The inverse relationship between blood amylase and insulin levels in pigs during development, bariatric surgery, and intravenous infusion of amylase

Research output: Contribution to journalArticle

Abstract

The purpose of this research is to explore the link between plasma amylase and insulin levels in growing pigs. Blood was obtained from piglets ranging in age from preterm (8 days to full gestation period), up to postnatal day 90 (2 months post-weaning) that underwent either duodenal-jejunal bariatric interposition surgery or a sham-operation. Plasma amylase activities in preterm and full-term neonates ranged between 500–600 U/L and were decreased by 50% two months post-weaning. Preprandial insulin and C-peptide levels in neonate piglets were not detectable, however they rose gradually after weaning. An increase in plasma amylase activity was observed in the young pigs that underwent duodenal-jejunum bypass (metabolic) surgery. The increase in blood pancreatic amylase activity after an intravenous amylase infusion lowered the subsequent glucose-stimulated insulin/C-peptide release. We suggest a role for blood amylase in the regulation of glucose homeostasis after observing high blood amylase levels in neonate pigs, in pigs that underwent metabolic surgery, and as a result of the reduced glucose-stimulated insulin response following intravenous amylase administration. Blood amylase level is a dynamic physiological parameter, which is not merely a consequence of exocrine pancreatic digestive enzyme production, but rather a regulated factor involved in glucose assimilation and prandial insulin regulation.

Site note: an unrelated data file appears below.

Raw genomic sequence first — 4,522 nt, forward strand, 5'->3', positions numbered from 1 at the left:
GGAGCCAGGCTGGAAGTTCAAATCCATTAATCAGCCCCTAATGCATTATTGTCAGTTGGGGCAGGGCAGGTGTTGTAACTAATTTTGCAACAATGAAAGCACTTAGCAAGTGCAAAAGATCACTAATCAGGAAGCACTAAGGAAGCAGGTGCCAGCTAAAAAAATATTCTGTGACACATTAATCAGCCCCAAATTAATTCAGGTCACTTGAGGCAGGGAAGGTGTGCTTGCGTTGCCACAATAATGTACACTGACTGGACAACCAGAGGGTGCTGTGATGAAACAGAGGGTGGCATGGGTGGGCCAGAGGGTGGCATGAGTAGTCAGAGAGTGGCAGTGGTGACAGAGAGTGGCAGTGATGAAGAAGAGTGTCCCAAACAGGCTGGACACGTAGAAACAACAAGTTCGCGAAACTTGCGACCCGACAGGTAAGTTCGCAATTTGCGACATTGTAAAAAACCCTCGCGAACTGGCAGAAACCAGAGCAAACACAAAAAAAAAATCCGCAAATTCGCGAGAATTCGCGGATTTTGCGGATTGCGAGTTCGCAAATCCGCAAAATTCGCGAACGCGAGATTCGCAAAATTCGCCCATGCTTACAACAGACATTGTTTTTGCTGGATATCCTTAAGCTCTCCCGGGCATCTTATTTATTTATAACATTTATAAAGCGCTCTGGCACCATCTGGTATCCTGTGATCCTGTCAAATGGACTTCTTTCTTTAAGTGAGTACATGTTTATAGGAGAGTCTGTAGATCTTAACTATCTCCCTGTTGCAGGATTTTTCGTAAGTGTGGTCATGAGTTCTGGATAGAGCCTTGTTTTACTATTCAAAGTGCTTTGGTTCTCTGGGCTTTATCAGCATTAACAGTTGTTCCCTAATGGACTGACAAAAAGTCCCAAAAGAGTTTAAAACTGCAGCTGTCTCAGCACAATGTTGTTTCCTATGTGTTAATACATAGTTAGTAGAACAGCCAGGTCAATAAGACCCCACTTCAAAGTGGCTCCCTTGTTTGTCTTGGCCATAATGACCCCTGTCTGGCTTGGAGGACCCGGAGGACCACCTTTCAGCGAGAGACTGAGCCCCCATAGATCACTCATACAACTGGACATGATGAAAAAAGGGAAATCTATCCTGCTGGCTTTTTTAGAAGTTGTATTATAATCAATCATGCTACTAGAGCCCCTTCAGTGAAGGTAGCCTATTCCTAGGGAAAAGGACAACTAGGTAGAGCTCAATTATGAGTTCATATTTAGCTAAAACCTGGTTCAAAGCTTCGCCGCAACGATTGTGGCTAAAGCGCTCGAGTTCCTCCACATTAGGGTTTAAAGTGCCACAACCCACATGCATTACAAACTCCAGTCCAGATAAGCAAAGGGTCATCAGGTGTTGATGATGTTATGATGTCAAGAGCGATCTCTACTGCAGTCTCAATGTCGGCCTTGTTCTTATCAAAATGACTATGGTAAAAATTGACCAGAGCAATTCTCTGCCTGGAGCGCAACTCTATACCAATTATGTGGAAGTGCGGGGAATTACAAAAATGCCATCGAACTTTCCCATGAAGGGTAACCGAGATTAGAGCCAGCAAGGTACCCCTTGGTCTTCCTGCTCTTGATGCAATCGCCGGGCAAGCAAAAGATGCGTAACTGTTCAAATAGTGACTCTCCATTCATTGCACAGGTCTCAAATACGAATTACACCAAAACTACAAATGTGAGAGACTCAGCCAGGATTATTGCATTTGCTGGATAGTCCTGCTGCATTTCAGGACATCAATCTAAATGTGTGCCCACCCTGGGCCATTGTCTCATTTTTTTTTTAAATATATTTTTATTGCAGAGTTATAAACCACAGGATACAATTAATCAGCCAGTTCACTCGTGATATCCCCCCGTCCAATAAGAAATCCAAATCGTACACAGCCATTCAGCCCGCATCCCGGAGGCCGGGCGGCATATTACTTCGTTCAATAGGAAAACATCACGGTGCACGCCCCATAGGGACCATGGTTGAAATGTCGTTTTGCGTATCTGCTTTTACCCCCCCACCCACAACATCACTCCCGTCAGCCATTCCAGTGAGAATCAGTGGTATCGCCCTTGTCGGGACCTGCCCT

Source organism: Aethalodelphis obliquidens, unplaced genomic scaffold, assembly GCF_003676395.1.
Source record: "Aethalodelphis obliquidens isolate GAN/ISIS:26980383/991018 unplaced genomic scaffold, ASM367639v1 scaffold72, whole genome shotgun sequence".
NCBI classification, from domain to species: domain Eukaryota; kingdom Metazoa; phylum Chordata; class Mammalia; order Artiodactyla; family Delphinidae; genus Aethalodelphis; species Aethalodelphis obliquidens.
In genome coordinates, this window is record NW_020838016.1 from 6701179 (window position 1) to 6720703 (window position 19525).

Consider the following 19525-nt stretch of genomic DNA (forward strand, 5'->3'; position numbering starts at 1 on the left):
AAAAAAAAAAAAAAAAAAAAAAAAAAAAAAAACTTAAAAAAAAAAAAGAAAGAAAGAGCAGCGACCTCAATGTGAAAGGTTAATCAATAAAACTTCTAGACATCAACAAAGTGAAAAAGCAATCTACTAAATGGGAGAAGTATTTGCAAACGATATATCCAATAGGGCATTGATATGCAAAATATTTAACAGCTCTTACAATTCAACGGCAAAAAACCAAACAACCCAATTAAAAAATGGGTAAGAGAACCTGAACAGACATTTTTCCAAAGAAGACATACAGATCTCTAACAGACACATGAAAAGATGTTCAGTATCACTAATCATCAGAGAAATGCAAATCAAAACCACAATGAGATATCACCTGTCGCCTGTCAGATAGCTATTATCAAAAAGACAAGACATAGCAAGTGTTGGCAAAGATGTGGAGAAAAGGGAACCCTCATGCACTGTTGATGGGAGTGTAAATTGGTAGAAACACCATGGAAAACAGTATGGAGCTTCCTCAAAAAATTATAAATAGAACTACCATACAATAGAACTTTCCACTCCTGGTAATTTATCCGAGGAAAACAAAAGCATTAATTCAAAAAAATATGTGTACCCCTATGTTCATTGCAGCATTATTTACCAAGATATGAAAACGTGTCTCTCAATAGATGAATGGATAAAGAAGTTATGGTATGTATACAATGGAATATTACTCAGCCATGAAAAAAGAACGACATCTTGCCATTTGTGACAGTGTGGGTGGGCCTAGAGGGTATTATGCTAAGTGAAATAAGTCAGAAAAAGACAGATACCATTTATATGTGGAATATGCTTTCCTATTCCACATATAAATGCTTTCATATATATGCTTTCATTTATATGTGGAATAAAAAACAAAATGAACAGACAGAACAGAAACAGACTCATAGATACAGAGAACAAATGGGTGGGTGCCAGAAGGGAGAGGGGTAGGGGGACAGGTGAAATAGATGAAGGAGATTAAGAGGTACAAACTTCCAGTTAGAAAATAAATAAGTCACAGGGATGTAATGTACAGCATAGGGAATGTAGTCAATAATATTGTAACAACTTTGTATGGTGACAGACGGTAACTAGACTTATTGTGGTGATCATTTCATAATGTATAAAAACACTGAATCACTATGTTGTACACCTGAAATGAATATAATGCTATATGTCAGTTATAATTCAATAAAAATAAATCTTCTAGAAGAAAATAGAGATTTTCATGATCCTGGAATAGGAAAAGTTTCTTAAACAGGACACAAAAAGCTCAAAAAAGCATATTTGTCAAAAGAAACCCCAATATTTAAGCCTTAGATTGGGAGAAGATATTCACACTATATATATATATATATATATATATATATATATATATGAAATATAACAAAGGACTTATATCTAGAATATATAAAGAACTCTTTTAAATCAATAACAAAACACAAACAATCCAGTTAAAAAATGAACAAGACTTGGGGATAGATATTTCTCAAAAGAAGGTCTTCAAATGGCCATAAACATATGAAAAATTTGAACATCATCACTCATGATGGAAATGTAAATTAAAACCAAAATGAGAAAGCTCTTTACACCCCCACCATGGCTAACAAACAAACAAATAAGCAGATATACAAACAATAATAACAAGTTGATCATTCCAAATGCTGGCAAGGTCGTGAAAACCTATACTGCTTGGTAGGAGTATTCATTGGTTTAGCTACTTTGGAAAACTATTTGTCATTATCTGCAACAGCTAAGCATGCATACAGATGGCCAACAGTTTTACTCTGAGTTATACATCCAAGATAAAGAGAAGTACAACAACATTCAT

Details

Authors
Organisations
External organisations
  • Vasyl Stefanyk Precarpathian National University
  • Anara AB
  • The Kielanowski Institute of Animal Physiology and Nutrition of the Polish Academy of Sciences
  • Institute of Rural Medicine, Poland
Research areas and keywords

Subject classification (UKÄ) – MANDATORY

  • Endocrinology and Diabetes
  • Zoology
Original languageEnglish
Article numbere0198672
JournalPLoS ONE
Volume13
Issue number6
Publication statusPublished - 2018 Jun 1
Publication categoryResearch
Peer-reviewedYes